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Abstract Detail

Systematics Section / ASPT

Oliva-Tejera, Felicia [1], Caujape-Castells, Juli [1], Navarro-Déniz, Josefa [1], Acebes-Ginovés, Juan Ramón [2], Bramwell, David [1], Reyes-Betancort, Alfredo [3], Naranjo-Suárez, José [1], Navarro-Valdivielso, Bernardo [1].

Evolutionary relationships among several endemic Canarian Lotus of section Pedrosia as inferred from allozyme data.

WE used the information in 17 allozyme loci of 1,326 individuals belonging to 39 populations that represent a thorough sampling of eight Canarian endemic species of Lotus plus 9 taxonomically uncertain populations that we coded Lotus sp. to (i) estimate their levels and apportionment of genetic variation, (ii) dispel the taxonomic and conservation controversies affecting the endangered Gran Canarian endemic L. kunkelii relative to L. lancerottensis from Fuerteventura and Lanzarote, (iii) assess the relationships among the Gran Canarian pine forest endemics L. holosericeus, L. genistoides, and L. spartioides, and (iv) weed out unlikely hypotheses bearing on general aspects of evolutionary divergence. Except for the endangered L. kunkelii, our estimates indicate that, in most taxa surveyed, levels of genetic variation are higher than those reported in other Canarian endemics and have been maintained despite a predominance of inbreeding for reproduction. The taxonomic assimilation of L. kunkelii to L. lancerottensis is unsupported by FST values, which indicate that this grouping would disrupt the genetic cohesion of the latter taxon, thereby conflicting with the definition of Evolutionarily Significant Unit and determining the consideration of L. kunkelii as a distinct species that deserves legal protection. In the species endemic to the Gran Canarian pine forests, our data hint at an incipient (yet probably taxonomically insufficient) reproductive isolation. The genetic similarity between L. genistoides, L. holosericeus and L. spartioides, together with the different behaviour of the populations collected under the designation Lotus sp., may have important taxonomic implications. On the whole, evolutionary divergence among the 39 populations was assessed using a Neighbor-Joining tree based on Rogers’ distance. The data discussed, which are part of the doctoral dissertation of FOT, were generated with the help of the computer program Transformer-3 (see ID:91).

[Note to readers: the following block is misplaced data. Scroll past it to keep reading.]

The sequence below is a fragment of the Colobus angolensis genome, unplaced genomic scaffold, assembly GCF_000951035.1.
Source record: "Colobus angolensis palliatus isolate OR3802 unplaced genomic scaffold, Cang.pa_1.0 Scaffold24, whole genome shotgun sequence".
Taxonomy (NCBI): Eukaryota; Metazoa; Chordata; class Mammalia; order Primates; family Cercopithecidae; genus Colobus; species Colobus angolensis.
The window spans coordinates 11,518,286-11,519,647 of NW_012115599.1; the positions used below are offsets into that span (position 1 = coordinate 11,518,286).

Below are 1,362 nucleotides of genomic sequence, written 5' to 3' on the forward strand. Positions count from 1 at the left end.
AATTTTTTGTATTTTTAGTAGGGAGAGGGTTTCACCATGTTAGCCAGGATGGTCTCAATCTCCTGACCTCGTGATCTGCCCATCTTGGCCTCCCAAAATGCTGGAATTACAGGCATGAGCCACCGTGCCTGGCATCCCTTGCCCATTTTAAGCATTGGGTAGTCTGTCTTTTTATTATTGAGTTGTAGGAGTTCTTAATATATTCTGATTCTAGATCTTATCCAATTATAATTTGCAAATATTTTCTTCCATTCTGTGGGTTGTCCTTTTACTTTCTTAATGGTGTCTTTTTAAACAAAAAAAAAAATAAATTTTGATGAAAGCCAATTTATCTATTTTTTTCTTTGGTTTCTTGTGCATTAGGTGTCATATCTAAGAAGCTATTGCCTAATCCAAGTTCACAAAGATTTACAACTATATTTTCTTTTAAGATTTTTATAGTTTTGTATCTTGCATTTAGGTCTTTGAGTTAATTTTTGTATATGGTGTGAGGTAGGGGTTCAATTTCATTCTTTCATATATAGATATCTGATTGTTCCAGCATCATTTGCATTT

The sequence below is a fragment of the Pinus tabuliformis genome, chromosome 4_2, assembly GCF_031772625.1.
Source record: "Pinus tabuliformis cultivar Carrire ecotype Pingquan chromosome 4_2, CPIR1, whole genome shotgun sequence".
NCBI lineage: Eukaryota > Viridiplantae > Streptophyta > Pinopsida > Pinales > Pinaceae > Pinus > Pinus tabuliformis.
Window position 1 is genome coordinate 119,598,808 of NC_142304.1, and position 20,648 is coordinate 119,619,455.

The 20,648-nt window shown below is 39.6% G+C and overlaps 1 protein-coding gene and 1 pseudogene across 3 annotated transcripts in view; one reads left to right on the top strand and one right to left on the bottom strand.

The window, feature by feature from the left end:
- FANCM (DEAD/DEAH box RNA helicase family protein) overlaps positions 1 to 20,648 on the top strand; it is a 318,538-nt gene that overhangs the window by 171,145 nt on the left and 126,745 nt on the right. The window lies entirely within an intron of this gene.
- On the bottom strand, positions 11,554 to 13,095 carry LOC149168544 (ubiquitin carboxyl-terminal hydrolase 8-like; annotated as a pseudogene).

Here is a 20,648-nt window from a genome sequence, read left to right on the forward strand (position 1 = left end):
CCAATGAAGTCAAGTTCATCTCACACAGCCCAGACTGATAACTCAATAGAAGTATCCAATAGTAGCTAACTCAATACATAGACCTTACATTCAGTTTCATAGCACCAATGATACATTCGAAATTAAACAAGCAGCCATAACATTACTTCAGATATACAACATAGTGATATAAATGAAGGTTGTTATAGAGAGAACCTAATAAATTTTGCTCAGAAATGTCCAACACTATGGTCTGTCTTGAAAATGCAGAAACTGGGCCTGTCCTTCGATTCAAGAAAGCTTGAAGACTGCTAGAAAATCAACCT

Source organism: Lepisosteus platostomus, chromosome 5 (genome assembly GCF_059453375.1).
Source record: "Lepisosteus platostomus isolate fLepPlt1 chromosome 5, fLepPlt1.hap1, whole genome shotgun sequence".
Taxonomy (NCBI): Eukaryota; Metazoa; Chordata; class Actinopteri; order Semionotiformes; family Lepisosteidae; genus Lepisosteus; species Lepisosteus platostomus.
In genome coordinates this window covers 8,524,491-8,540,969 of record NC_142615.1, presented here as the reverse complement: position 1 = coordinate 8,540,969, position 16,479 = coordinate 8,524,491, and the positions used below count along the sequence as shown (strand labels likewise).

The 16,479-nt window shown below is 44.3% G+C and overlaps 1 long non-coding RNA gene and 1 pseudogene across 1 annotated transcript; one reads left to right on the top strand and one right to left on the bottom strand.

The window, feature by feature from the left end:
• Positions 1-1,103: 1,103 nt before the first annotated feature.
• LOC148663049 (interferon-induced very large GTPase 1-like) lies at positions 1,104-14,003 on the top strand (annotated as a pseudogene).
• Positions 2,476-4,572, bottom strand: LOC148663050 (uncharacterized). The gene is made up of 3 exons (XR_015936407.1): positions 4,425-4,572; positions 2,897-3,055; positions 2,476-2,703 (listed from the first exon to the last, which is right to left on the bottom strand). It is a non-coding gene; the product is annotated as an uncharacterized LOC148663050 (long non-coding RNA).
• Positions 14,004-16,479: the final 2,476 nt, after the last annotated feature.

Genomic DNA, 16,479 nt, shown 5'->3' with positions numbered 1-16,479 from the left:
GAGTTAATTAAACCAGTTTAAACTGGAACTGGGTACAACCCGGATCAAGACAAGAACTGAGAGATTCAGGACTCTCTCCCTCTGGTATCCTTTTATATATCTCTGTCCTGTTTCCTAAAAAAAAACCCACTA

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1 - Jardín Botánico Canario \"Viera y Clavijo\", Molecular Biodiversity Labs and DNA Bank, Ap. de correos 14 de Tafira Alta., Las Palmas de Gran Canaria, 35017, Spain
2 - Universidad de La Laguna, Facultad de Farmacia, Biología Vegetal, Universidad de La Laguna, La Laguna (Tenerife), 38071, Spain
3 - Jardín de Aclimatación de La Orotava, ICIA, C. Retama 2, Puerto de La Cruz (Tenerife), 38400, Spain

Canary Islands

Presentation Type: Oral Paper:Papers for Sections
Session: 19-15
Location: 106/Ayres
Date: Monday, July 31st, 2006
Time: 5:00 PM
Abstract ID:142

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